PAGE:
7
$\begingroup$

I'm trying to create a complex beveled bezier (bezier curve with a spline object as the bevel). It needs to have the same Z+Y scale throughout the object but the X axis needs to scale to widen to fit the letter shape.

In edit mode with a vertex selected and using Alt+S I can scale the control point and get the scale I want one the X axis ... but ... I am also getting Y/Z scaling.

Is there a way to lock the axis with this scaling mode or another way for me to scale the way I am looking for? The image show a single control point scaled but I'd want to scale the others to fill the C shape on X without changing the other 2.

I haven't played with using a Taper object but given how I'm trying to fit a very specific shape, scaling the points would seem to be the best way to have precise scale.

enter image description here

$\endgroup$
2
$\begingroup$

In order to keep a consistent profile to the letter (the I-beam pattern), as well as have a fatter width to the left side of the letter, you won't be able to accomplish this with a curve bevel, even when using the taper object as well. This is because the radius is applied in a circular fashion around the control point.

Another way to do it is to create an outline mesh with a thin border, convert it to a curve object and position over top of a second curve object, converted from the text object to a 2d curve object. Extrude both for thickness, and extrude the border curve a little further to get the I-beam profile you need.

enter image description here

$\endgroup$
  • $\begingroup$ Thanks. I-beam was the best example I had of the geometry I'm looking for but as I'm recreating a mesh that has other meshes dependent on the rounded geometry I've settled on creating the optimal path with the scaling and then going back and extruding the shape manually along the same arcs and rotations. I definitely appreciate the answers. Having a way to limit scaling of control points to an axis would have been beautiful as I could go back and redo the resolution for various uses, but I can take the extra time to make multiple versions with multires. Just means hours instead of minutes :) $\endgroup$ – Jahf Jun 9 '15 at 19:39
  • $\begingroup$ No problem. I'd be interested in seeing your solution in action. $\endgroup$ – Todd McIntosh Jun 9 '15 at 19:41
  • $\begingroup$ Recognizing that in most cases your 2nd example would have been completely sufficient, I'm marking it as the answer and adding points to both. If someone else finds a way to limit the control point scaling (perhaps a future version), adding it here would be very welcome, but I've got the answer for the current version of Blender's modelling. $\endgroup$ – Jahf Jun 9 '15 at 19:42
  • $\begingroup$ (Todd ... I'll post some images for the final result to show what I was going for, probably a couple of days) $\endgroup$ – Jahf Jun 9 '15 at 19:42
  • $\begingroup$ Sounds good, I'm always interested in typographic techniques in Blender. $\endgroup$ – Todd McIntosh Jun 9 '15 at 19:43
4
$\begingroup$

When you scale a control point you're scaling its radius around the curve, which is inherently circular. The only way to get a flat profile is to use a second bevel object with a thin rectangular shape. Once you apply that bevel object, scaling the cp radius only affects width in the way you want.

In my example, I found a better result with a low curve resolution (4-5), and then applying a subdiv modifier with level 3.

enter image description here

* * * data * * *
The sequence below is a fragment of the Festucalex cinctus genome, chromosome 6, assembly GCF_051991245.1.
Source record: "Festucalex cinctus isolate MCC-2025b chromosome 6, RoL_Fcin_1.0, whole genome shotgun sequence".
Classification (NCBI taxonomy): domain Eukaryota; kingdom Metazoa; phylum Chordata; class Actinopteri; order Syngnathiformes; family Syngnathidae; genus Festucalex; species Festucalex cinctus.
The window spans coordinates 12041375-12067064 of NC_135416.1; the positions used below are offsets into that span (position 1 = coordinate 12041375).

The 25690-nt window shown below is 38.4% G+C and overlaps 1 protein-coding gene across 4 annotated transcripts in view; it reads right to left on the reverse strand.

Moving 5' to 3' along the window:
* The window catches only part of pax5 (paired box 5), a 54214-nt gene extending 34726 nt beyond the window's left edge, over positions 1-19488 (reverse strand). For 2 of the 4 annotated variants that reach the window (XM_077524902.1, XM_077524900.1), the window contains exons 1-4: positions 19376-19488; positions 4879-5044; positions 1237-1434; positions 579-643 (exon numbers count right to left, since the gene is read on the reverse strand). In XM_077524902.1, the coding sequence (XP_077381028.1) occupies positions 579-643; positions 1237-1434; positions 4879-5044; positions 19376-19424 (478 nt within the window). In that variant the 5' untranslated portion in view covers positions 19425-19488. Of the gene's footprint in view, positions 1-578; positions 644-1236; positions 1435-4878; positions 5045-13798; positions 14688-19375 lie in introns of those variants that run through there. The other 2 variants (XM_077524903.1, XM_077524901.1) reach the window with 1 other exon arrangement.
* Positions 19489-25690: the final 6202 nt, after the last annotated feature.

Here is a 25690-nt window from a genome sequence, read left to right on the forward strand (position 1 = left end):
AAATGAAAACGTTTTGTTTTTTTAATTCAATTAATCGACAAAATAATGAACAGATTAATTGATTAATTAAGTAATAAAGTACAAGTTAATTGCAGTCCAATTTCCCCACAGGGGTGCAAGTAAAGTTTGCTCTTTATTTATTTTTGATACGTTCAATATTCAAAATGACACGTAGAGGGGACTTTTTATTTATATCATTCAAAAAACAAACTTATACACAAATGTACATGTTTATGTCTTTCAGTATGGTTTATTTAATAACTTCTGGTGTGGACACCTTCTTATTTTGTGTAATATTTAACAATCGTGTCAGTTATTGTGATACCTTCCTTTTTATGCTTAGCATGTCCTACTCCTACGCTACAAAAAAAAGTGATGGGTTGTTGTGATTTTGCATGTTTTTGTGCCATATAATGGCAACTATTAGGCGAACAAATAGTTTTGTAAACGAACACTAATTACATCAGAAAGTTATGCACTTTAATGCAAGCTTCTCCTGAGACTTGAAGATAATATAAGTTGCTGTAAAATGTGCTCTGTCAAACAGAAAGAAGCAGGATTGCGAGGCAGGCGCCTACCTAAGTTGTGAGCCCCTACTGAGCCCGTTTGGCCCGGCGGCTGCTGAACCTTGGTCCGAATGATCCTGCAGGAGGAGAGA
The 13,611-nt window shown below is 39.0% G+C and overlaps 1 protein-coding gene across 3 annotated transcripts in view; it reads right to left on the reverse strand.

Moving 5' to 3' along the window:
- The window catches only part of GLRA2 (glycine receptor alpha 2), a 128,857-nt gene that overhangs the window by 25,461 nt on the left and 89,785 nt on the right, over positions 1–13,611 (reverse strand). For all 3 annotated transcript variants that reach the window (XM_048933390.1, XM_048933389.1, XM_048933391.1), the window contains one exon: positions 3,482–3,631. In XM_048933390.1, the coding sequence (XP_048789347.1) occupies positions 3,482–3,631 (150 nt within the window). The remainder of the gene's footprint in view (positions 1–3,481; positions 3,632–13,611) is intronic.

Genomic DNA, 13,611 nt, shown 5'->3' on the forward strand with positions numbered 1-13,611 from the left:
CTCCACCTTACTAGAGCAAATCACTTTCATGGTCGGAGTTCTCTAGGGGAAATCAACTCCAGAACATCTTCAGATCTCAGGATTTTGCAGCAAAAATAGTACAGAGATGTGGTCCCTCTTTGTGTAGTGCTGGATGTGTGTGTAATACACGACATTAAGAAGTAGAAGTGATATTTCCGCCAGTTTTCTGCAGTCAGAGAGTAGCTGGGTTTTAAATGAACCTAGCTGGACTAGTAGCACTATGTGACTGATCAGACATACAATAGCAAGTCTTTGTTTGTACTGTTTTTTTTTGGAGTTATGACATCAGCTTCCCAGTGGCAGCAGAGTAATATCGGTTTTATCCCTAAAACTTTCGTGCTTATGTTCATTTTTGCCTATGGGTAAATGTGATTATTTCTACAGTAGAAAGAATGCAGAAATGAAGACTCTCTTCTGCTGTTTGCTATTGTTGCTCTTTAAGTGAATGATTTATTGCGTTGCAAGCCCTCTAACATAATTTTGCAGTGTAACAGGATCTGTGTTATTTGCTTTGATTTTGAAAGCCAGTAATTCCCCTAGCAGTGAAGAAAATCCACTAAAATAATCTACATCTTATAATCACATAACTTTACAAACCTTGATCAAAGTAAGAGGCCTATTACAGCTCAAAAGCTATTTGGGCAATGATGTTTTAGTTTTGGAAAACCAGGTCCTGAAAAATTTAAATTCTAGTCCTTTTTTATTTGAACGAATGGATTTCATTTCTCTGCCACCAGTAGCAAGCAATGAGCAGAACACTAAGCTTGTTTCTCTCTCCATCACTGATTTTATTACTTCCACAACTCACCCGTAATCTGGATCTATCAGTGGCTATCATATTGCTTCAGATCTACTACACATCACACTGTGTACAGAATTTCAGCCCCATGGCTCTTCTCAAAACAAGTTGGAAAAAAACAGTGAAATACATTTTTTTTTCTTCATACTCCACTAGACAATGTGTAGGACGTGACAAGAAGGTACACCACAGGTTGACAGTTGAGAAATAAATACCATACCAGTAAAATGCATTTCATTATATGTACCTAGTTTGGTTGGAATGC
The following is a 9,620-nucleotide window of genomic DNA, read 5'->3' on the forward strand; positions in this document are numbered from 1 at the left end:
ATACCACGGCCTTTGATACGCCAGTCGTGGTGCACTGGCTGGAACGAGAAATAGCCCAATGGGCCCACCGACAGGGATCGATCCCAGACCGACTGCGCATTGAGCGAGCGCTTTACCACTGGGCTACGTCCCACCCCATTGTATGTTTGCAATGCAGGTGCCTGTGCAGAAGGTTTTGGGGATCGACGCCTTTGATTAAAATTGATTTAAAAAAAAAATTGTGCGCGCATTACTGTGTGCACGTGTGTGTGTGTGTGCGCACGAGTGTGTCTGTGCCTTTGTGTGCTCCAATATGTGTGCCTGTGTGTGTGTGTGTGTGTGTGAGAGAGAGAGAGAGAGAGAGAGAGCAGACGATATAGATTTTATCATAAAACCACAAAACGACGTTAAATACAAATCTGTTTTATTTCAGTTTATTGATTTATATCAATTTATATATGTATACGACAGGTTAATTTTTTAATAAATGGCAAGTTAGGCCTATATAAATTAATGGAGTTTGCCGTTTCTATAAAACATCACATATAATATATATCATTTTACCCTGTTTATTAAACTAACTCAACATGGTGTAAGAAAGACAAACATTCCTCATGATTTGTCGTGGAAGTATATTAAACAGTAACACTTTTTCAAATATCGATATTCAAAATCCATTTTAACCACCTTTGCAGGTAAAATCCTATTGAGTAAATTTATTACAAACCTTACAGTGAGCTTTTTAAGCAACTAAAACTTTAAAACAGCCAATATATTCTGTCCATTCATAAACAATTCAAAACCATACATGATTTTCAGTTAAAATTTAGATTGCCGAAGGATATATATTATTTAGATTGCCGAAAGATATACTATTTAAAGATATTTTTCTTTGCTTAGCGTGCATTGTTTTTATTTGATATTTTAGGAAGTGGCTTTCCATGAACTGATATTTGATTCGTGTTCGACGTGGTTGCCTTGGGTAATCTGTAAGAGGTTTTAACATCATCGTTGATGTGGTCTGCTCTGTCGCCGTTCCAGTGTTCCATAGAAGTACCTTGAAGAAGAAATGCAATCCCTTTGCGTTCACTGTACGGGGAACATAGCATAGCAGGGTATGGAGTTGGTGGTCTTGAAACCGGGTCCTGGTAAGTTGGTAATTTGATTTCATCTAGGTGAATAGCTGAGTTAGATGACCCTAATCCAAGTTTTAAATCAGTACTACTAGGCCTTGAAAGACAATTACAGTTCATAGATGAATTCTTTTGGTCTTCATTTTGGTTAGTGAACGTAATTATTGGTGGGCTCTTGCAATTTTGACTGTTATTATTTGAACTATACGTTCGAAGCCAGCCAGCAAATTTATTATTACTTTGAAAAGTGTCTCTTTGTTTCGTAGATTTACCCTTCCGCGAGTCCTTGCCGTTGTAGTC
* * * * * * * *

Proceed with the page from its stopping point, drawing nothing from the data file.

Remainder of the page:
$\endgroup$
  • $\begingroup$ Thanks :) Unfortunately it looks like even that method is still changing the other thicknesses more than will work for what I'm building. It definitely mitigates the thickness a large degree but even a fraction of the thickness changing is too much for the model I'm doing. I've actually got it built as a mesh where I just did a bunch of manual extrusions and vertex rotations of the spline, but am hoping to create it in a way I can do some extreme high resolution renders and not have vertex corners appear. I may just have to bite the bullet and redo it with a lot more extrusions. $\endgroup$ – Jahf Jun 8 '15 at 8:18
  • $\begingroup$ Well, what about tracing the outline of the letter with the curve in 2d mode, and then extruding it? It would have a totally flat profile then. $\endgroup$ – Todd McIntosh Jun 8 '15 at 12:19
  • $\begingroup$ Not building totally flat, see the top image for the profile. The cross-section of the letter is similar to an I-beam (the C becomes a stylized vice clamp when done). I'm using the I-beam shape to bevel the curve. $\endgroup$ – Jahf Jun 8 '15 at 21:41
  • $\begingroup$ I don't think you're going to be able to get the result you want from a curve bevel. What about combining to extruded 2d curves, one with the border edge extruded further than the second which create the inset interior surface? $\endgroup$ – Todd McIntosh Jun 8 '15 at 22:16
2
$\begingroup$

Here's a solution that I think works pretty well:

1: Create a thin, rectangular cuboid and add an array modifier.

enter image description here

2: Add a bezier curve in the shape of your "C", and then add it as a curve modifier to the cuboid.

enter image description here

3: Set the radius on each control point to whatever you like (alt-s in edit mode).

enter image description here

4: Add a large, flat cuboid at the thickness you want your letter to be. Then add a boolean modifier on the original object and set it to intersect with the large cuboid you just added.

enter image description here

Once you get the hang of it it's not too bad. And the nice thing is that it's non-destructive.

$\endgroup$

Your Answer

By clicking “Post Your Answer”, you agree to our terms of service, privacy policy and cookie policy

Not the answer you're looking for? Browse other questions tagged or ask your own question.